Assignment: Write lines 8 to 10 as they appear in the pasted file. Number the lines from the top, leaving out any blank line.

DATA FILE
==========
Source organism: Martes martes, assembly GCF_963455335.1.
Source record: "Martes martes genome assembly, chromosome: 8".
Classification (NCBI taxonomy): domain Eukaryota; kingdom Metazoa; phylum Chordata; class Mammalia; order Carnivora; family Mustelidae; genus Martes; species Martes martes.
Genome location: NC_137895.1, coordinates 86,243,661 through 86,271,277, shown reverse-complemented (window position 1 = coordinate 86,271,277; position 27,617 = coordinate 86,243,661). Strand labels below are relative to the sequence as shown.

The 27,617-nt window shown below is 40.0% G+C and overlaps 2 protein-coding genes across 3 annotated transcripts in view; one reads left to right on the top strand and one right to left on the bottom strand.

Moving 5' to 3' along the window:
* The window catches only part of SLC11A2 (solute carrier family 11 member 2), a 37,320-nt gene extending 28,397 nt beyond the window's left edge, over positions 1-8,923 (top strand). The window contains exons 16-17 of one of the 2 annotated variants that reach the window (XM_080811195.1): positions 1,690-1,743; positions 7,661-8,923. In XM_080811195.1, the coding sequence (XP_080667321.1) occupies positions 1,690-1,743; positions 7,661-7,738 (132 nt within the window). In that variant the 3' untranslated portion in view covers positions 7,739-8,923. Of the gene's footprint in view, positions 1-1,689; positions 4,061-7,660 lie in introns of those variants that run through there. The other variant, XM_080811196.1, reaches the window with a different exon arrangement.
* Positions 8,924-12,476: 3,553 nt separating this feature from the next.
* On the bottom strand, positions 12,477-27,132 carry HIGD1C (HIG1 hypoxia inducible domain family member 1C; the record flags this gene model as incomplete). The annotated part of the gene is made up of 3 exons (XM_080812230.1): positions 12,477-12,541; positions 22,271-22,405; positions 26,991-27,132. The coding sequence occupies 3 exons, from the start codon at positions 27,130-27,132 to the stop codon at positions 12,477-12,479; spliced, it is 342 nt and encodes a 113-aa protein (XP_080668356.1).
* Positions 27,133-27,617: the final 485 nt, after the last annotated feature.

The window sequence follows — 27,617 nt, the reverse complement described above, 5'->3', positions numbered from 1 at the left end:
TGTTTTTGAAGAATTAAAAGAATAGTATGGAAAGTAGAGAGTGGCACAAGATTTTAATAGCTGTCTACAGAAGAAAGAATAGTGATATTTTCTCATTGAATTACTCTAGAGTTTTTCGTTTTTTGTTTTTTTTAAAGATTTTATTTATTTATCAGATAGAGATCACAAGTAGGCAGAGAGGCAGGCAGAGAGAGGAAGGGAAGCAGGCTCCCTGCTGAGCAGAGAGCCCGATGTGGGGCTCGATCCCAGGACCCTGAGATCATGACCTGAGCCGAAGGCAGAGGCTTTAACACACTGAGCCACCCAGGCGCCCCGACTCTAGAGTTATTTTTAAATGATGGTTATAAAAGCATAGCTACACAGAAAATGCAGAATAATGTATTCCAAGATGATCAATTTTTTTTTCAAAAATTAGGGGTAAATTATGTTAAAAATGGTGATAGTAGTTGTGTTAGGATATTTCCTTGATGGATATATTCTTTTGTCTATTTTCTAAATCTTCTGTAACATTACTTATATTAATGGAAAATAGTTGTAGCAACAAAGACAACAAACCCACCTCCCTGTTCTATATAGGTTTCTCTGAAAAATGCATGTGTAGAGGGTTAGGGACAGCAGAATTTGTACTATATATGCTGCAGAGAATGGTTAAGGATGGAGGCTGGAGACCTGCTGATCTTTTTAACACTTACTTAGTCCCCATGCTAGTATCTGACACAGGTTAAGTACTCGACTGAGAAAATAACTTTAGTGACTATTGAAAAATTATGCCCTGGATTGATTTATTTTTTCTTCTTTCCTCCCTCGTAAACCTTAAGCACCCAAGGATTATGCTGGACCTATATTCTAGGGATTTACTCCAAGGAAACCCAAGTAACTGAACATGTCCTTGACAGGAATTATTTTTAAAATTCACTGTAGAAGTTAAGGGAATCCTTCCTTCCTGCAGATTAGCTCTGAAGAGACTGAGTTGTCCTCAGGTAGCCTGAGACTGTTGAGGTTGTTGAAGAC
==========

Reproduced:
* Positions 8,924-12,476: 3,553 nt separating this feature from the next.
* On the bottom strand, positions 12,477-27,132 carry HIGD1C (HIG1 hypoxia inducible domain family member 1C; the record flags this gene model as incomplete). The annotated part of the gene is made up of 3 exons (XM_080812230.1): positions 12,477-12,541; positions 22,271-22,405; positions 26,991-27,132. The coding sequence occupies 3 exons, from the start codon at positions 27,130-27,132 to the stop codon at positions 12,477-12,479; spliced, it is 342 nt and encodes a 113-aa protein (XP_080668356.1).
* Positions 27,133-27,617: the final 485 nt, after the last annotated feature.